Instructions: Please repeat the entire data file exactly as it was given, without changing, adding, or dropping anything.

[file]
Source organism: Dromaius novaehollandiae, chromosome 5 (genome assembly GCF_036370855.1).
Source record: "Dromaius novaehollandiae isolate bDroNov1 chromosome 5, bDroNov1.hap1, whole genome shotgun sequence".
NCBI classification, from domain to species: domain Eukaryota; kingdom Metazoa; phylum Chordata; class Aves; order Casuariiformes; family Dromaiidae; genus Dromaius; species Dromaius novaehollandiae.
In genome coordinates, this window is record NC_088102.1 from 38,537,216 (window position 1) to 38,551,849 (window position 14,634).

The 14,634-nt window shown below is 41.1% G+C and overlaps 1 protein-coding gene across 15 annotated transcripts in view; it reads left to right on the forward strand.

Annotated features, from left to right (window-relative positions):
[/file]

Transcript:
Source organism: Dromaius novaehollandiae, chromosome 5 (genome assembly GCF_036370855.1).
Source record: "Dromaius novaehollandiae isolate bDroNov1 chromosome 5, bDroNov1.hap1, whole genome shotgun sequence".
NCBI classification, from domain to species: domain Eukaryota; kingdom Metazoa; phylum Chordata; class Aves; order Casuariiformes; family Dromaiidae; genus Dromaius; species Dromaius novaehollandiae.
In genome coordinates, this window is record NC_088102.1 from 38,537,216 (window position 1) to 38,551,849 (window position 14,634).

The 14,634-nt window shown below is 41.1% G+C and overlaps 1 protein-coding gene across 15 annotated transcripts in view; it reads left to right on the forward strand.

Annotated features, from left to right (window-relative positions):